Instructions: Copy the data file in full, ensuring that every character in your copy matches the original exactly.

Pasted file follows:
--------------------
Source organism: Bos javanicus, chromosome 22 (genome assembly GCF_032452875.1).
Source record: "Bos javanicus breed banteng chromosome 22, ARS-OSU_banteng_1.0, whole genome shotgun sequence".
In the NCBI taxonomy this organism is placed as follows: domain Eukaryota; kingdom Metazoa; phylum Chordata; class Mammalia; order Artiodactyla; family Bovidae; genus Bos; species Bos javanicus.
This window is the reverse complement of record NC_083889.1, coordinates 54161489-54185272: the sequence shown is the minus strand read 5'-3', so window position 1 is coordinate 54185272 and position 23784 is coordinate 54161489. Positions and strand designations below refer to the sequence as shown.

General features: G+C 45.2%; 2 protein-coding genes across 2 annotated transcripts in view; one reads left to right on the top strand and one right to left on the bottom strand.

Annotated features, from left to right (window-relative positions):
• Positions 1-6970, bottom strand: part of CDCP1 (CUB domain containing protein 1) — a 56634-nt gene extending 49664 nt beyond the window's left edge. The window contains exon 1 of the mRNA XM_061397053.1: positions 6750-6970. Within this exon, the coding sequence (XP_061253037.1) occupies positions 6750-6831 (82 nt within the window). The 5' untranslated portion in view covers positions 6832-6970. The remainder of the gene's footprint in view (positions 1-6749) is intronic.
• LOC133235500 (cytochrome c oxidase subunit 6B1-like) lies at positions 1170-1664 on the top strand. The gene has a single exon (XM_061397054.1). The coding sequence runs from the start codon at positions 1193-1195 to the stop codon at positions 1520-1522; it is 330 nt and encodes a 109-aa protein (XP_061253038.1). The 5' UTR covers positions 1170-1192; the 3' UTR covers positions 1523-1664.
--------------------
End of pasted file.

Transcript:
Source organism: Bos javanicus, chromosome 22 (genome assembly GCF_032452875.1).
Source record: "Bos javanicus breed banteng chromosome 22, ARS-OSU_banteng_1.0, whole genome shotgun sequence".
In the NCBI taxonomy this organism is placed as follows: domain Eukaryota; kingdom Metazoa; phylum Chordata; class Mammalia; order Artiodactyla; family Bovidae; genus Bos; species Bos javanicus.
This window is the reverse complement of record NC_083889.1, coordinates 54161489-54185272: the sequence shown is the minus strand read 5'-3', so window position 1 is coordinate 54185272 and position 23784 is coordinate 54161489. Positions and strand designations below refer to the sequence as shown.

General features: G+C 45.2%; 2 protein-coding genes across 2 annotated transcripts in view; one reads left to right on the top strand and one right to left on the bottom strand.

Annotated features, from left to right (window-relative positions):
• Positions 1-6970, bottom strand: part of CDCP1 (CUB domain containing protein 1) — a 56634-nt gene extending 49664 nt beyond the window's left edge. The window contains exon 1 of the mRNA XM_061397053.1: positions 6750-6970. Within this exon, the coding sequence (XP_061253037.1) occupies positions 6750-6831 (82 nt within the window). The 5' untranslated portion in view covers positions 6832-6970. The remainder of the gene's footprint in view (positions 1-6749) is intronic.
• LOC133235500 (cytochrome c oxidase subunit 6B1-like) lies at positions 1170-1664 on the top strand. The gene has a single exon (XM_061397054.1). The coding sequence runs from the start codon at positions 1193-1195 to the stop codon at positions 1520-1522; it is 330 nt and encodes a 109-aa protein (XP_061253038.1). The 5' UTR covers positions 1170-1192; the 3' UTR covers positions 1523-1664.